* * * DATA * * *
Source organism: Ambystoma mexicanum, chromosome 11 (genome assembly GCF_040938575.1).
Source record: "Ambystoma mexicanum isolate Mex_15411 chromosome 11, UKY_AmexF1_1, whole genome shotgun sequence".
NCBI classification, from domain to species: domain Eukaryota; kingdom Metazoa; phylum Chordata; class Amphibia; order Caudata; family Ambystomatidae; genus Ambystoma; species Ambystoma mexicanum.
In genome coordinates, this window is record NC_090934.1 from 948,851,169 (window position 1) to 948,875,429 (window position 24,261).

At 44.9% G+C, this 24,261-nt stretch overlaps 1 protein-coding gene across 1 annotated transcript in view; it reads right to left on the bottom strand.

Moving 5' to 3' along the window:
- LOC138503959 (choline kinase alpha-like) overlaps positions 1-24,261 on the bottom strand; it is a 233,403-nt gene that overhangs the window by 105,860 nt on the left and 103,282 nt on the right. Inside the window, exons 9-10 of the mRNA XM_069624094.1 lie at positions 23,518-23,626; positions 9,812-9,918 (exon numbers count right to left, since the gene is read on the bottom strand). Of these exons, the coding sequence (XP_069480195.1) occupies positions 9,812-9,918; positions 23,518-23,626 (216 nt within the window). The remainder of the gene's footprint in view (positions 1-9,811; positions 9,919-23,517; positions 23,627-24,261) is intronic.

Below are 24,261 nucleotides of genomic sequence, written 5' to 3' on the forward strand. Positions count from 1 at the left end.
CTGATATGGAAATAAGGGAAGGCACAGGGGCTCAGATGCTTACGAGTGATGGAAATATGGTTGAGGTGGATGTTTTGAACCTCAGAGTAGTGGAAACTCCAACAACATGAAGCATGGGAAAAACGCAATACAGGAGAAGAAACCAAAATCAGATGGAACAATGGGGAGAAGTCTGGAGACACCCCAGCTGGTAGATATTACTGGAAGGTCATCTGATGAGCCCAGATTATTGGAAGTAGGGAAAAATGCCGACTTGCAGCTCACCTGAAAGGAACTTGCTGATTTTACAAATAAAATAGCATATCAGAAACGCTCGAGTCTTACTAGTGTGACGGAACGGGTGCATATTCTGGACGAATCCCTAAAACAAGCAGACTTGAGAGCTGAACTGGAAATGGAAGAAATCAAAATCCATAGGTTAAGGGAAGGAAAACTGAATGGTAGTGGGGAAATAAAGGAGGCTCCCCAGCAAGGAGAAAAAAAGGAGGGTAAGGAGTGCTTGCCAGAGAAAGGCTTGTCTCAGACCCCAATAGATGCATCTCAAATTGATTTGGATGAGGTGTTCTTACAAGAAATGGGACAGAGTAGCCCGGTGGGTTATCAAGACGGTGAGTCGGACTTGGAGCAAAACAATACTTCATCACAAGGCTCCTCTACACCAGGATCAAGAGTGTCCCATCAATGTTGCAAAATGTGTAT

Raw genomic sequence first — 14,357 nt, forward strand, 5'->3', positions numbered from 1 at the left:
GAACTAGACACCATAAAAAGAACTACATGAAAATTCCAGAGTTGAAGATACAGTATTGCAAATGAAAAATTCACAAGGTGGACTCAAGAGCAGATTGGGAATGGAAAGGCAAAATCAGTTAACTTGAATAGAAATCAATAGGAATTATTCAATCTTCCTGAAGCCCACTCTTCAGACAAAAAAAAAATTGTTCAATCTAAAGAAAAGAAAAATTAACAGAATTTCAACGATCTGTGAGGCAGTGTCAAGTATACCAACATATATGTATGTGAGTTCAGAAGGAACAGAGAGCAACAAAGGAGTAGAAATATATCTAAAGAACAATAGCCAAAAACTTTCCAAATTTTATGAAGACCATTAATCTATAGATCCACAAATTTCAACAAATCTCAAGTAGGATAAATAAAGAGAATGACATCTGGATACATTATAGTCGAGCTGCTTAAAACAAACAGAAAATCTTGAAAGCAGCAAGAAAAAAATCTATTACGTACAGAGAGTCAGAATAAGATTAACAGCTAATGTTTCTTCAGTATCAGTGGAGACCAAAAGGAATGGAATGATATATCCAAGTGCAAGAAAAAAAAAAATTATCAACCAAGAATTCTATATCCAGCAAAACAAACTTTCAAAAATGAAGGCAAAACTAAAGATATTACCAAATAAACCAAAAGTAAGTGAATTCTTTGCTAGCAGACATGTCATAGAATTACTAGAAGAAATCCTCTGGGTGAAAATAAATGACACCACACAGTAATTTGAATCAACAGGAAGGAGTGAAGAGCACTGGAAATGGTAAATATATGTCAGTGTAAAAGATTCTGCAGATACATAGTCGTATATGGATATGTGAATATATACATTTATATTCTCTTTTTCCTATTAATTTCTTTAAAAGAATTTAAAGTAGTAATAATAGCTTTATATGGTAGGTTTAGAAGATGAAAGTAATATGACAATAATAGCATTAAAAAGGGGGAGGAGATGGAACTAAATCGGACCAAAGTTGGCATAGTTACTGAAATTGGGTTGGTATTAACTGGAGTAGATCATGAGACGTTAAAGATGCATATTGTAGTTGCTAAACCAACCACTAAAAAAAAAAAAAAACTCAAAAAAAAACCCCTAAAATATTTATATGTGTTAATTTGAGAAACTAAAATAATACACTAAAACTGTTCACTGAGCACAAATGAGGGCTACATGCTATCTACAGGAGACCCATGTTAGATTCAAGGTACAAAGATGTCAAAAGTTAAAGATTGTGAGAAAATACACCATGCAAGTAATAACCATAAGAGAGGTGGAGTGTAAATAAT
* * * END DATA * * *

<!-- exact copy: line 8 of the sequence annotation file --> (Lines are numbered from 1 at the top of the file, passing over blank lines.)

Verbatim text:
Below are 24,261 nucleotides of genomic sequence, written 5' to 3' on the forward strand. Positions count from 1 at the left end.